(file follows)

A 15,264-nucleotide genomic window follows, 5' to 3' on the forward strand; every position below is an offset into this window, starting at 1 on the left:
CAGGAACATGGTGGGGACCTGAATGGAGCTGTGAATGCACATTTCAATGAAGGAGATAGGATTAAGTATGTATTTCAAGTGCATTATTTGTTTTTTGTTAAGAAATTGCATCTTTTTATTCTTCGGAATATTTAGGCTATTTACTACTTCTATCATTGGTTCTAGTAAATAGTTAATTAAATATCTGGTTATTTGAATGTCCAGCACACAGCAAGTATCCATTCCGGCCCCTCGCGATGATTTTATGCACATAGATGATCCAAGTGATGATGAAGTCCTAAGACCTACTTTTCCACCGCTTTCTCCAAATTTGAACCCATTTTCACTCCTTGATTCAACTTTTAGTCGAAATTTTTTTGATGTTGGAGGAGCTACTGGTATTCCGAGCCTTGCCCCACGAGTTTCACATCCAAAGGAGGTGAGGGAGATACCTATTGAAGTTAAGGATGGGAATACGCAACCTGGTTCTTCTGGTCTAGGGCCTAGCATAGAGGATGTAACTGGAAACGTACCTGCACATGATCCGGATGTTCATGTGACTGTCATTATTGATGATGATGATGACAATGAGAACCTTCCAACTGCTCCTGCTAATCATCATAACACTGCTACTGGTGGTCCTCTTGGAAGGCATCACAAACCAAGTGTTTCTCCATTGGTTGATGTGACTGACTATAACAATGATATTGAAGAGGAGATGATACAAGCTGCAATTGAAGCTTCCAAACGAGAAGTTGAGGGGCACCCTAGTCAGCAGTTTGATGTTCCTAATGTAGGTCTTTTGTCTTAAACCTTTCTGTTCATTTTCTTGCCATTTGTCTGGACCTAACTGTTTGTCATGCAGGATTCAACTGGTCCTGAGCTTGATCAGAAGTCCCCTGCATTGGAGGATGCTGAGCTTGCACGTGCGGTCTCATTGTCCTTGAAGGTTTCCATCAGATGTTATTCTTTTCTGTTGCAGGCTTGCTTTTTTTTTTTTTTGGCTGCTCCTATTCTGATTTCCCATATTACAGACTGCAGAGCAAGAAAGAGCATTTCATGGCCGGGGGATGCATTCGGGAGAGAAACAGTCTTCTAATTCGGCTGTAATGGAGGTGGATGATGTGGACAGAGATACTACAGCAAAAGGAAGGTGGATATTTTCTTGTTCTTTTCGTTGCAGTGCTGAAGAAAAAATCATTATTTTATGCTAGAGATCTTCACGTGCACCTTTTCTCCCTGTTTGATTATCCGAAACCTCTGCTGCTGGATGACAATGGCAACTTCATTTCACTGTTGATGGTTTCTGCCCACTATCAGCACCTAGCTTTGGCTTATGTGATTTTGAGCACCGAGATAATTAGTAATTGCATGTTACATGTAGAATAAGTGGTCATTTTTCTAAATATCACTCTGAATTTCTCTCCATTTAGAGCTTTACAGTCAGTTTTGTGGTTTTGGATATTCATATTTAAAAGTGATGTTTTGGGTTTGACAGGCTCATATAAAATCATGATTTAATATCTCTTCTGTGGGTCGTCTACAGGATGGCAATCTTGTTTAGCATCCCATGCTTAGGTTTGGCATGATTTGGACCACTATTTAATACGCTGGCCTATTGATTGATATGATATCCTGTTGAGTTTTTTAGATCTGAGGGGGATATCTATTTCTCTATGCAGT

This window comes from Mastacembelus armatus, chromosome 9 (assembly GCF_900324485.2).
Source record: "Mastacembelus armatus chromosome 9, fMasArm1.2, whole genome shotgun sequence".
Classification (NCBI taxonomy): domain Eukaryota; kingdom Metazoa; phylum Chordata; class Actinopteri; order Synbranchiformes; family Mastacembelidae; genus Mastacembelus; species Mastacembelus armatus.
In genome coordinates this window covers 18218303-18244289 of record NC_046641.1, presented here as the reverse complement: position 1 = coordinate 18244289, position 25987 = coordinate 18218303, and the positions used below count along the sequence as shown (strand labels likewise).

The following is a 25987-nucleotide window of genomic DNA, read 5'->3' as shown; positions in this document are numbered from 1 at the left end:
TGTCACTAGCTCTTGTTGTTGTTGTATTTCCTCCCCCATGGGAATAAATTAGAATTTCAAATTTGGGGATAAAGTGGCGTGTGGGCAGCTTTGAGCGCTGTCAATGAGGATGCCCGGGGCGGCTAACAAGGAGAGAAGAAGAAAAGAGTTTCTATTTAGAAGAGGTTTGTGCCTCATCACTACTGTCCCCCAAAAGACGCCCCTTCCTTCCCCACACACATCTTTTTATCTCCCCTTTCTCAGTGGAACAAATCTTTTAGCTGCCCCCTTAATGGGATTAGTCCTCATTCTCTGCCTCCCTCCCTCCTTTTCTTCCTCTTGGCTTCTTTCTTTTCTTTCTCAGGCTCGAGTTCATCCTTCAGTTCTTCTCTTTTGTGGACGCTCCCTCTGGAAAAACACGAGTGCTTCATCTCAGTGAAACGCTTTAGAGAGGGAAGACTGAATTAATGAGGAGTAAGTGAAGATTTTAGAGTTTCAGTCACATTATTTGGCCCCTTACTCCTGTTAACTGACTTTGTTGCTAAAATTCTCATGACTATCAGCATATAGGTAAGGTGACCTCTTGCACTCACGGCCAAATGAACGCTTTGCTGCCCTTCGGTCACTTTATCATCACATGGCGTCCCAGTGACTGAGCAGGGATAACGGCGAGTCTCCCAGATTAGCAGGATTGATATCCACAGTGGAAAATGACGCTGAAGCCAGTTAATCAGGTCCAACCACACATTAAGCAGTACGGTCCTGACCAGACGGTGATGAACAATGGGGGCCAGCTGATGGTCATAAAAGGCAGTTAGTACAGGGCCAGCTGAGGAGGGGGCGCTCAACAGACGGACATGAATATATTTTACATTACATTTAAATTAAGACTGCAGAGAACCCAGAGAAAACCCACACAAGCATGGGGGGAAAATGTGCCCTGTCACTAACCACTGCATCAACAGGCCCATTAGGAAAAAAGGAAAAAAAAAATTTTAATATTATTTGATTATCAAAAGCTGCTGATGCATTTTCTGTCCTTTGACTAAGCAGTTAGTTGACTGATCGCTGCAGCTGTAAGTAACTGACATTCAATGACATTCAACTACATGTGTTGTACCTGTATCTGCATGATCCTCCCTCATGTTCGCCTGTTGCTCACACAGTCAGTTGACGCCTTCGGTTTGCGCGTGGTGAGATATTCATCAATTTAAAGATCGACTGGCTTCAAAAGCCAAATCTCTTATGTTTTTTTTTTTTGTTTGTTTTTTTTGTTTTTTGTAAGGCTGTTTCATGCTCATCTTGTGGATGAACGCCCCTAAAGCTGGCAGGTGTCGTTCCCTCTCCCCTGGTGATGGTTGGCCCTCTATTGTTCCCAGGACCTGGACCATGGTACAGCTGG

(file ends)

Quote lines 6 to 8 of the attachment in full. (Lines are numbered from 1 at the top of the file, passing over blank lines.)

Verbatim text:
In genome coordinates this window covers 18218303-18244289 of record NC_046641.1, presented here as the reverse complement: position 1 = coordinate 18244289, position 25987 = coordinate 18218303, and the positions used below count along the sequence as shown (strand labels likewise).

The following is a 25987-nucleotide window of genomic DNA, read 5'->3' as shown; positions in this document are numbered from 1 at the left end:
TGTCACTAGCTCTTGTTGTTGTTGTATTTCCTCCCCCATGGGAATAAATTAGAATTTCAAATTTGGGGATAAAGTGGCGTGTGGGCAGCTTTGAGCGCTGTCAATGAGGATGCCCGGGGCGGCTAACAAGGAGAGAAGAAGAAAAGAGTTTCTATTTAGAAGAGGTTTGTGCCTCATCACTACTGTCCCCCAAAAGACGCCCCTTCCTTCCCCACACACATCTTTTTATCTCCCCTTTCTCAGTGGAACAAATCTTTTAGCTGCCCCCTTAATGGGATTAGTCCTCATTCTCTGCCTCCCTCCCTCCTTTTCTTCCTCTTGGCTTCTTTCTTTTCTTTCTCAGGCTCGAGTTCATCCTTCAGTTCTTCTCTTTTGTGGACGCTCCCTCTGGAAAAACACGAGTGCTTCATCTCAGTGAAACGCTTTAGAGAGGGAAGACTGAATTAATGAGGAGTAAGTGAAGATTTTAGAGTTTCAGTCACATTATTTGGCCCCTTACTCCTGTTAACTGACTTTGTTGCTAAAATTCTCATGACTATCAGCATATAGGTAAGGTGACCTCTTGCACTCACGGCCAAATGAACGCTTTGCTGCCCTTCGGTCACTTTATCATCACATGGCGTCCCAGTGACTGAGCAGGGATAACGGCGAGTCTCCCAGATTAGCAGGATTGATATCCACAGTGGAAAATGACGCTGAAGCCAGTTAATCAGGTCCAACCACACATTAAGCAGTACGGTCCTGACCAGACGGTGATGAACAATGGGGGCCAGCTGATGGTCATAAAAGGCAGTTAGTACAGGGCCAGCTGAGGAGGGGGCGCTCAACAGACGGACATGAATATATTTTACATTACATTTAAATTAAGACTGCAGAGAACCCAGAGAAAACCCACACAAGCATGGGGGGAAAATGTGCCCTGTCACTAACCACTGCATCAACAGGCCCATTAGGAAAAAAGGAAAAAAAAAATTTTAATATTATTTGATTATCAAAAGCTGCTGATGCATTTTCTGTCCTTTGACTAAGCAGTTAGTTGACTGATCGCTGCAGCTGTAAGTAACTGACATTCAATGACATTCAACTACATGTGTTGTACCTGTATCTGCATGATCCTCCCTCATGTTCGCCTGTTGCTCACACAGTCAGTTGACGCCTTCGGTTTGCGCGTGGTGAGATATTCATCAATTTAAAGATCGACTGGCTTCAAAAGCCAAATCTCTTATGTTTTTTTTTTTTGTTTGTTTTTTTTGTTTTTTGTAAGGCTGTTTCATGCTCATCTTGTGGATGAACGCCCCTAAAGCTGGCAGGTGTCGTTCCCTCTCCCCTGGTGATGGTTGGCCCTCTATTGTTCCCAGGACCTGGACCATGGTACAGCTGG